2020 brought along many new traders to the crypto-industry due to the economic instability in the traditional market. The entry of these traders gave new meaning to Bitcoin’s halving, with the speculation around the same helping many to benefit from the realized profit. However, we are yet to see the full impact of the halving on the value of Bitcoin.
Interestingly, despite the stagnated price of the cryptocurrency, miners have been practicing various tricks to cut costs and maintain their revenue, following their block rewards being slashed from 12.5 BTC to 6.25 BTC after the halving.
According to a recent report by Glassnode, the flow of BTC from miners to exchanges dropped significantly following the block reward halving, with the same yet to recover, at the time of writing.
As BTC-denominated miners’ revenue dropped by around 50% post-halving, it was expected that the flow of BTC from miners to exchanges would also drop by 50%. However, despite a high estimate, BTC being sold by miners dropped by 65%, a finding that suggested miners were hodling the digital asset until the price increases further.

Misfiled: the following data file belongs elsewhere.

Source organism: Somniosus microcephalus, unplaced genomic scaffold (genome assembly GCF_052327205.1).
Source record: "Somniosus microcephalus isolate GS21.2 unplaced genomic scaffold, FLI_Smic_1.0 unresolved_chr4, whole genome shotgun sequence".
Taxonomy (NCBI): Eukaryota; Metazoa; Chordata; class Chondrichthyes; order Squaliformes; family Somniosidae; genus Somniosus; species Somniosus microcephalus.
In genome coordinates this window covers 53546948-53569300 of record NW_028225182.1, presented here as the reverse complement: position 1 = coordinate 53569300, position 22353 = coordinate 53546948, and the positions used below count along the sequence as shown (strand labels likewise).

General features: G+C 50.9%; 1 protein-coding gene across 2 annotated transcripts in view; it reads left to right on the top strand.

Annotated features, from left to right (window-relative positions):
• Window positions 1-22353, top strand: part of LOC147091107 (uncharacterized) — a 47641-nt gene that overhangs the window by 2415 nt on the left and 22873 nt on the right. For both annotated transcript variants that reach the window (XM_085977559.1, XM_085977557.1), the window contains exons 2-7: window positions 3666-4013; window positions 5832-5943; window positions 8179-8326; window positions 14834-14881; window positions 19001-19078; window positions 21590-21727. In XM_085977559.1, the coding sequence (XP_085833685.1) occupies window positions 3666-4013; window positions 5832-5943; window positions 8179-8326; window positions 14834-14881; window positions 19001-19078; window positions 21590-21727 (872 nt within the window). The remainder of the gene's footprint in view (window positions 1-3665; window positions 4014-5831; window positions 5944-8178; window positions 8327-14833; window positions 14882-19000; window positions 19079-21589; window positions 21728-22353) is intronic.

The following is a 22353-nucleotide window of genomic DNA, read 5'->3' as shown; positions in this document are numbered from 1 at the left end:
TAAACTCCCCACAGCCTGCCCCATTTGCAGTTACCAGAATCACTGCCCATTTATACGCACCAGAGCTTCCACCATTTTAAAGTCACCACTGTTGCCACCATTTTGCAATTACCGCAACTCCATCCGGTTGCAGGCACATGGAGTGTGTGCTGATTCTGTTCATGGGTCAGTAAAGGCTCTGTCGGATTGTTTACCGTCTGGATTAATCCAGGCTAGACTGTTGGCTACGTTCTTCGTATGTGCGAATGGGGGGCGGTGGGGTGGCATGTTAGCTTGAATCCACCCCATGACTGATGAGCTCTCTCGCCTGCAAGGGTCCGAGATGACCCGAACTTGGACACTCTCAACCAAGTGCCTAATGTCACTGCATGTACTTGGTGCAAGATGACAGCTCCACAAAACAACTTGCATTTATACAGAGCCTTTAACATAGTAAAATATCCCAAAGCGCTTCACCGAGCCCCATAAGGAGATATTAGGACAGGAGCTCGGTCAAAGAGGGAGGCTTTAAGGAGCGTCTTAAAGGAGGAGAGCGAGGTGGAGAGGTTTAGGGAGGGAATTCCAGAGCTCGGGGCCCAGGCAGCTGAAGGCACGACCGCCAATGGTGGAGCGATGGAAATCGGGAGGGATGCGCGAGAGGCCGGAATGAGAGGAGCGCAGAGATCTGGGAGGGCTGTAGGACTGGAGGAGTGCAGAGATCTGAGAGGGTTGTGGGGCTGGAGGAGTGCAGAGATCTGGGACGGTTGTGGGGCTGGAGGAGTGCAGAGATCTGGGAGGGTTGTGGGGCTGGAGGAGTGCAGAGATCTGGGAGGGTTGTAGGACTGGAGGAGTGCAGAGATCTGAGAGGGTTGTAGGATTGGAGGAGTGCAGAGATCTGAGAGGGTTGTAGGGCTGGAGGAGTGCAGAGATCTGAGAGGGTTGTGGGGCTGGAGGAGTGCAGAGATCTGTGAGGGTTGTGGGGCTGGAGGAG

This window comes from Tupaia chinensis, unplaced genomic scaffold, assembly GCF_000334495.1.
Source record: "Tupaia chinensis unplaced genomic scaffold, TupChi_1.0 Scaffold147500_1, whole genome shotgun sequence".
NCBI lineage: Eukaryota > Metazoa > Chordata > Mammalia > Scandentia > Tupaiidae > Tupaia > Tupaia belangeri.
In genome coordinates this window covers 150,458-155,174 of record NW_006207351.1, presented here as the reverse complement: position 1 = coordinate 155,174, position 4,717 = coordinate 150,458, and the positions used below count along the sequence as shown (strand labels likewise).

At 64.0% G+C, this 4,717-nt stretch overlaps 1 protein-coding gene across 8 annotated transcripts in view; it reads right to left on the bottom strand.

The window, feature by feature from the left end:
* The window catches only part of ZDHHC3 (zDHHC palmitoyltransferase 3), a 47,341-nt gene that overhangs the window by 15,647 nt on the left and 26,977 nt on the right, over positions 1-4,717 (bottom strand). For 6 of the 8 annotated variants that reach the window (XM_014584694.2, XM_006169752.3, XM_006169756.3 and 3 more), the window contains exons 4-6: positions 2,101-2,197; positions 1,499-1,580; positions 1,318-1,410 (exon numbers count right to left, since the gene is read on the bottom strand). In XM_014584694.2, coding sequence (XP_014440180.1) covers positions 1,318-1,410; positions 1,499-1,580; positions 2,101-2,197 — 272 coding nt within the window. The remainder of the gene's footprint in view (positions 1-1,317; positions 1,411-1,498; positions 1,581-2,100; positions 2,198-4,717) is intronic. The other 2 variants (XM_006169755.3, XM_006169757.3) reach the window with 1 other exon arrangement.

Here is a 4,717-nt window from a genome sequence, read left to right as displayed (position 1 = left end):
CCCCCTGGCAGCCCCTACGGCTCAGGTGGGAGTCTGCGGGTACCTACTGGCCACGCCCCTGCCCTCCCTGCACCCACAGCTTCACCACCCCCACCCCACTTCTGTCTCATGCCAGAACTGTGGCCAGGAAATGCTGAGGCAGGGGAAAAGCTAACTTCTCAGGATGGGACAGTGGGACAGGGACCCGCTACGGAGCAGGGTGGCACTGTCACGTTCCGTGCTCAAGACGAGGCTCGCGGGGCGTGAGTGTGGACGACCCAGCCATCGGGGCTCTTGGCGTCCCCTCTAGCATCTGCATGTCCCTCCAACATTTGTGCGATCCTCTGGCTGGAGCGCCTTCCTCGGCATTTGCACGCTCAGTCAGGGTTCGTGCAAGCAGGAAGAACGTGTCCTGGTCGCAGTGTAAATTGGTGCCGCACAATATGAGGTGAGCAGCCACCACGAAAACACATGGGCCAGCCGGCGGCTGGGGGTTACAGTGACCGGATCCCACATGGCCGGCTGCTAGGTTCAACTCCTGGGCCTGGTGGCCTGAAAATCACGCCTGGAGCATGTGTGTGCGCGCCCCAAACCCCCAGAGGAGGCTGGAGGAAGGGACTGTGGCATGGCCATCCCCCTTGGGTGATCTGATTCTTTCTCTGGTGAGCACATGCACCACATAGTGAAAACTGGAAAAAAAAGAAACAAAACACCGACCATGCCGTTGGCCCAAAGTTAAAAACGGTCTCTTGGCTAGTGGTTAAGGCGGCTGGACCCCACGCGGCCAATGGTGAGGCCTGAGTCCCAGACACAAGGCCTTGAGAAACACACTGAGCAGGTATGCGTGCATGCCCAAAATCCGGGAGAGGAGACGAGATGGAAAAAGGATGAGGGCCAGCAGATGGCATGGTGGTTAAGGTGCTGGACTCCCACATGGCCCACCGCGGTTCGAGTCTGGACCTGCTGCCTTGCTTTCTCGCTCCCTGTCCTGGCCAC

In fact, a report suggested that miners were likely delaying the sale of their BTC for a more opportune time. While hodling behavior is generally a signal of a bullish market, in this case, the sale of those BTC is just being temporarily deferred, as miners have to cover their costs. Further, there have been speculations that the next spike in BTC’s price may trigger a sell-off by miners, bringing an end to the hodling behavior.
On the contrary, Arcane research had recently suggested that miners were cutting costs by not only offloading their BTC, but also their inventories. The miners were moving more BTC than what they were mining, and the only way this was possible was by moving the inventory that had been built up previously. The Miner’s Rolling Inventory [MRI] tracks the difference between what miners generate and what they move. According to the indicator, a value above 100% confirmed that they were moving not only the mined BTC, but also the inventory BTC.
The quite contradictory observations by these metrics did not result in a change in BTC’s value, however, rather just extended a period of stagnation. However, in either of the two cases, the miners are prone to sell their BTC as the price of the cryptocurrency rises to make up for their costs.